History in Etawah

Modern History of EtawahThe Yamuna River is flanked in Uttar Pradesh by the historic city of Etawah, which is also presently the prime seat of administrative control for District Etawah. The Chambal River unites with the Yamuna River at this pictorial township of Etawah, which had witnessed innumerable eventful incidents that had shaped the future of India over thousands of years of glory and grandeur as well as turmoil and mayhem. Extant even during the ancient civilization of Bronze Age as evident from the bronze weapons found across the entire plain of Doab amidst River Yamuna and River Ganga, the town of Etawah is thought to be the place of origin of a metal spear, which was exhibited in 1837 at the British Museum. The city of Etawah holds the historic ruins of the Indian Salt Hedge and various other vital signs of Indian history, which includes the medieval period and even the modern period of history in India during the pre-Independence and post-Independence era.

Etawah in Vedic Period

The oldest known Aryans to be settling in Etawah were the Panchalas, a grouping believed to be associated closely with the tribal community of the Kurus during the Vedic Period. The region in and around Etawah in the Upper Gangetic plain at that time was known as Panchala. A descendant of King Bharata, the great ruler of India, is considered to be the founder of ancient Etawah. The ancient Hindu epics of Ramayana and Mahabharata, which were originally written in Sanskrit, also contain verses related to Etawah.

Ancient History of Etawah

Kings of the Gupta dynasty, Naga dynasty, Kushan dynasty and Kanva dynasty had Etawah as a part of their sovereignty. The kings of the Gupta dynasty included Etawah as a part of their widespread kingdom during the 4th century A.D. The descendants of the Pratihara Dynasty, ruling over the northern part of India during the four consecutive centuries of 8th, 9th, 10th and 11th also dominated Etawah during the 9th and 10th century A.D. The Gurjara Pratihara ruler King Nagabhata II included Etawah and its adjoining areas after he conquered Kanauj and during the rule of Mihira Bhoja I of the Pratihara Dynasty the areas in and around Etawah enjoyed prosperity and abundance being safe from robberies.

Muslim Rulers in Etawah

In 1193 the Muslim rulers embraced Etawah as a part of their territory after the downfall of Kanauj and Delhi. The region in and around District Etawah witnessed the dominance of even the Marathas, the Rajputs, the Sengars, the Bhadaurias, the Dhakras and the Chauhans. The Hindus started inhabiting the district as soon as the Rajputs began to settle across the region and still reside in and around the city of Etawah.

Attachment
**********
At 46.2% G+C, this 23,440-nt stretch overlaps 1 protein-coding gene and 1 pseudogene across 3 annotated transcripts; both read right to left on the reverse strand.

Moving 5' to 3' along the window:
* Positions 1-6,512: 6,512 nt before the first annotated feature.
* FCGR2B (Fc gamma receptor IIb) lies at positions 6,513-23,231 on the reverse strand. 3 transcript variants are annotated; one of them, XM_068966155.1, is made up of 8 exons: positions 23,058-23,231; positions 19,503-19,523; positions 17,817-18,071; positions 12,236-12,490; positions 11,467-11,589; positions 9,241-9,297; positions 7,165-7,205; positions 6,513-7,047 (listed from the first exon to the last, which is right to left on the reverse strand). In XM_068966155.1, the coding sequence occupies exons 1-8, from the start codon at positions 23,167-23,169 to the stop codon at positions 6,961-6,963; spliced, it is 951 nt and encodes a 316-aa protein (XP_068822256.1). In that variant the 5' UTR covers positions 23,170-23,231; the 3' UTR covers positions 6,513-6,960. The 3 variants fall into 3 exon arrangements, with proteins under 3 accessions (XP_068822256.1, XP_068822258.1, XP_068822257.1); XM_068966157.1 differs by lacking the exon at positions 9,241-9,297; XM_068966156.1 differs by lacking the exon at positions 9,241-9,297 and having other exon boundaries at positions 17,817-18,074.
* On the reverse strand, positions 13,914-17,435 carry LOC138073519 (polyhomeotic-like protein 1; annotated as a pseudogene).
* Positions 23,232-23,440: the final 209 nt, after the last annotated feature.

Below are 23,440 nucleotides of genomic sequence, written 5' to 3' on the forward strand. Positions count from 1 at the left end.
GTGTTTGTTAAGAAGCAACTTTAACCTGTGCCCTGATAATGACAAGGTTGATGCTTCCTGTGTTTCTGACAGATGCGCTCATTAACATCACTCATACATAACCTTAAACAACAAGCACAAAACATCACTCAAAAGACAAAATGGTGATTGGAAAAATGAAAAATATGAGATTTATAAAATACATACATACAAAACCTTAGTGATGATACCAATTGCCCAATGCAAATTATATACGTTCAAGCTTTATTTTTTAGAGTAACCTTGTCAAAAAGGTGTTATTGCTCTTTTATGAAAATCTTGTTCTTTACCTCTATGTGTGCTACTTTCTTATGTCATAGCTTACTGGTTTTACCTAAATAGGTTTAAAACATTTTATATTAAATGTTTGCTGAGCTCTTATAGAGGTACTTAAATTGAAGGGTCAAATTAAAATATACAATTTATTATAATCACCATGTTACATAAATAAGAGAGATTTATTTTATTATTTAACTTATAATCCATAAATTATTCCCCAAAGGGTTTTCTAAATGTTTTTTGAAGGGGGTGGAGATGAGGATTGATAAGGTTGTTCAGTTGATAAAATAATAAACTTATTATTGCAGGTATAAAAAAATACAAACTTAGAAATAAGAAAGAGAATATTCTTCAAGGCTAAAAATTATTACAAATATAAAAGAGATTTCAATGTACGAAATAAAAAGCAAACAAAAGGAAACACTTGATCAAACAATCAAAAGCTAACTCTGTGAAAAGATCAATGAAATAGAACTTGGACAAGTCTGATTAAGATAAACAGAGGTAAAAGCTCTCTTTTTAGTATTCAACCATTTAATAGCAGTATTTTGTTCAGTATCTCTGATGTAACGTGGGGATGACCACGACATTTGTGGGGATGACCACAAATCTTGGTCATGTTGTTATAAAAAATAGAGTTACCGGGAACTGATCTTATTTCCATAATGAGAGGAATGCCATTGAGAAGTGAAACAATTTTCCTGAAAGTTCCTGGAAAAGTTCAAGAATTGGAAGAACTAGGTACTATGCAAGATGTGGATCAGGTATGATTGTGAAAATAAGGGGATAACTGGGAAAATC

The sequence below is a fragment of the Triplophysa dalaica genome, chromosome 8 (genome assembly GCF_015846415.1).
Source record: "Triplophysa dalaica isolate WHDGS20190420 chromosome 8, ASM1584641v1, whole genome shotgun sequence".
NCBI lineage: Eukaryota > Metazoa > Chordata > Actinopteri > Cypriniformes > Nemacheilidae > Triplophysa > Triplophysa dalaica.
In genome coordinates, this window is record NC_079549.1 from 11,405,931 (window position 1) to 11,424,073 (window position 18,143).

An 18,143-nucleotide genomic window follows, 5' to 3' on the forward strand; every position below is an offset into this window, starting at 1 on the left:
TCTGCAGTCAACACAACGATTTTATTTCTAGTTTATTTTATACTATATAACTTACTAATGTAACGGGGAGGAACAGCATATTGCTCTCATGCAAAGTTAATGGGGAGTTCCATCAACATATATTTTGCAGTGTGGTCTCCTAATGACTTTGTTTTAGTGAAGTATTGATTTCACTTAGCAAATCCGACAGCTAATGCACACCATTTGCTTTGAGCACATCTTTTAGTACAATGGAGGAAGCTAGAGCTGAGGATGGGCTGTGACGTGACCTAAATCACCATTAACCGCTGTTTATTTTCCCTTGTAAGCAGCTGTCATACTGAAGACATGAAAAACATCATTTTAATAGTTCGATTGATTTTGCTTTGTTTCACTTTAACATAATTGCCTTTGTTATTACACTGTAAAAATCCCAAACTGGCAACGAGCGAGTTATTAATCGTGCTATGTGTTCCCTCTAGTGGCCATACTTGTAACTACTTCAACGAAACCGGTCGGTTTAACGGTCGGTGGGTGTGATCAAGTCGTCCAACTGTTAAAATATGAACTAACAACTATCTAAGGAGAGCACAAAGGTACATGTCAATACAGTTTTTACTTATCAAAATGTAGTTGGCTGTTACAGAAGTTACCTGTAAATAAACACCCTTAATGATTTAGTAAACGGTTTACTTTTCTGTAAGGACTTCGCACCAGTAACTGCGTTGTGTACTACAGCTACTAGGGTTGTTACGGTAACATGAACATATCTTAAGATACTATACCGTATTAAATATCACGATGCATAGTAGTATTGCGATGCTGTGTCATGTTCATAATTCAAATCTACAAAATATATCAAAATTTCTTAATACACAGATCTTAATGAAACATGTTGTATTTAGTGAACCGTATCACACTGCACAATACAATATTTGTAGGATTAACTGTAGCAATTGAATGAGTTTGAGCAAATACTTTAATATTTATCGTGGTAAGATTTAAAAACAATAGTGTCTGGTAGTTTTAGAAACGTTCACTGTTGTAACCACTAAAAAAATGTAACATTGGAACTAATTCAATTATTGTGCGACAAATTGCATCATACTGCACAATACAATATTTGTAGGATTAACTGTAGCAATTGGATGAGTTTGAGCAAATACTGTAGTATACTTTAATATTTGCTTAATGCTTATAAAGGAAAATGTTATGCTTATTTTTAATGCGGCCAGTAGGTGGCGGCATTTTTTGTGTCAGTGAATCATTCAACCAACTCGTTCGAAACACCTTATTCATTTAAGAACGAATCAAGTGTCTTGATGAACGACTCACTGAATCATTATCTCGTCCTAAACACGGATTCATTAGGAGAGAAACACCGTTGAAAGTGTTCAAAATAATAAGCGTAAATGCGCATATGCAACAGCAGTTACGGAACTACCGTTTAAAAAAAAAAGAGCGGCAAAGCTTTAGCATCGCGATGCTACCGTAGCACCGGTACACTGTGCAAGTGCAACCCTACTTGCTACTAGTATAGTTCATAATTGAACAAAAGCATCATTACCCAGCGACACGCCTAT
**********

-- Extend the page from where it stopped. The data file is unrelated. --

Some administrative issues related to tax collection created disturbance at the time of Nasir-ud-din Muhammad Shah’s control over Etawah but was soon put to an end by the Tomar ruler of Gwalior, Vir Singh in 1390. In 1392 Nar Singh, the Rajput head of the ruling over the districts of Mainpuri and Etawah at that time, along with Bir Bahan and Sarvadharan started expressing their agitation towards the Muslim rule. In the historical depictions Sarvadharan is known as Rai Sarwar and as far as tradition goes, he was Sumer Shah, the predecessor of the Chauhans inhabiting the Mainpuri district till day. In 1393 Bir Bahan, Rai Sarvadharan, Abhai Chand and Jit Singh Rathore once again started a rebellion and all were killed during this uprising except Rai Sarvadharan, who managed to enter into Etawah.

Humayun Khan succeeded his father Muhammad Shah in 1394 and Malik-us Sharq, the administrator of central and lower part of Doab led a troop to rebuke the dissenters. Law and order prevailed for a very short time period to be terminated by Indian invasion of Timur and after the invasion Ikbal Khan became the sovereign of the upper part of the Doab along with the areas around Delhi, Kanauj to Bihar being still under the control of Malik-us Sharq, better known as Khwaja-i-jahan.

Mughal Rule in Etawah

Etawah continued to be associated with numerous other notable historical movements even in the later periods of Indian history, such as in the Jaunpur Campaign and even during the reign of the rulers of the Lodi Dynasty and Mughal Dynasty, which include Bahlol Lodi, Ibrahim Lodi, Babur, Humayun and Akbar. The district of Etawah also underwent major changes during the ruling period of the Rohillas and the Oudh government. Saadat Ali Khan, Nawab of Oudh handed over the district Etawah to British sovereignty after which peace prevailing area was disturbed for a few times but the Uprising of 1857 was the greatest event that caused agitation extensively across the entire region of the Upper Gangetic Plain.

Uprising of 1857 in Etawah

The Sepoy Mutiny of 1857 was the first rebellion against British dominance in India during which District Etawah and many other towns and cities in the northern part of the country evidenced great disturbance and turmoil. During the Revolt of 1857 the freedom fighters carried out their operations from their seat at Etawah from June 1857 to December 1857. The closing months of 1858 brought British dominance back into the region once more. During the post-independent era under the British rule Etawah underwent various changes related to advancement and urbanization.

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